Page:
Posted by : E.v.R. | On : May 23, 2007

Text Block WriterOne of the problems I found with mind mappers and why I went back to 3×5 index cards for the time being is the ability to easily move and shuffle things in a tactile way that allowed me to re-order scenes of my story without having to fight with an interface.

Then the other day it occurred to me; Maybe there is note card software out there designed to behave exactly like 3×5 note cards?

There is, and it’s called Text Block Writer. Text Block Writer allows you to create, manage, and visually arrange virtual index cards. The best part? It’s free. If you like the free version, you can support the creator by purchasing Text Block Author — Text Block Writer’s big brother.

And so I go from the virtual to the real-world physical back to the virtual again.

P.S. As usual I’ve mocked up one of my crazy structure templates in Text Block Writer.



Posted by : E.v.R. | On : April 30, 2007

You can try it on your own by starting at the bottom of a blank page and writing the end of your story/act/scene and working backwards. To read the rest of this post skip to the bottom of the post and work your way upwards:

  • …because you’ve probably encountered plotting blocks and could benefit from reverse cause-effect plotting yourself!
  • …because we get naturally blocked when we have to think of something on the spot.
  • …because it might be the nature of the brain to be more inventive when thinking of reasons for why something came to pass than it is to spontaneously generate a sequence of events in order.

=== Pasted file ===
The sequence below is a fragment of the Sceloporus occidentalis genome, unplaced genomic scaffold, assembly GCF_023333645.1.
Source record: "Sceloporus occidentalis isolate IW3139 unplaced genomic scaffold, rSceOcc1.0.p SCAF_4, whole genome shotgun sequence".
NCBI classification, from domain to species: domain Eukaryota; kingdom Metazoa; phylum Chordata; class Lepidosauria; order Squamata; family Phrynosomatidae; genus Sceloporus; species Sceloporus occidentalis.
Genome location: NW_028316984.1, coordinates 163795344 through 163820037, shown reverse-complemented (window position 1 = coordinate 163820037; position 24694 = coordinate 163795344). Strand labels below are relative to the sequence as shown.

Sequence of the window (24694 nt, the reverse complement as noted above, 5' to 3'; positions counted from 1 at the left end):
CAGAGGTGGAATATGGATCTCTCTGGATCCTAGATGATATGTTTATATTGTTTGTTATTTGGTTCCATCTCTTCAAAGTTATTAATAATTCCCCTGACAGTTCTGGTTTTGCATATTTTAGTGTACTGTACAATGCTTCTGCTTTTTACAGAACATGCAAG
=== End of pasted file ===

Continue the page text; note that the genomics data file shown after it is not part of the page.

• …because I’ve tried working forwards and for some reason I always draw a blank that way.
  • …because thinking of causes, working backwards from an effect forces your brain to connect the dots.
  • I’ve been using the reverse cause-effect plotting method suggested in Writing A Great Movie, and it works quite well.



Posted by : E.v.R. | On : April 27, 2007

Those of you struggling with your work in progress, I do not hesitate to recommend Jeff Kitchen’s book Writing a Great Movie. I believe if I had read this book long ago, I would not have had as many problems trying to wrangle my stories.

One of the strongest techniques in the book is using the reverse cause-effect to breakdown your acts, sequences, and scenes into clearly established plot points. The process is not unlike the TV story development advice to write your act-outs first, although Jeff Kitchen’s method is a bit more comprehensive. The book has many different techniques with examples, and at times functions much like a workbook to help you develop stories quickly and save time by avoiding unnecessary rewrites.

I can say with confidence it is safe to drop other screenwriting books and pick this one up. You won’t regret it.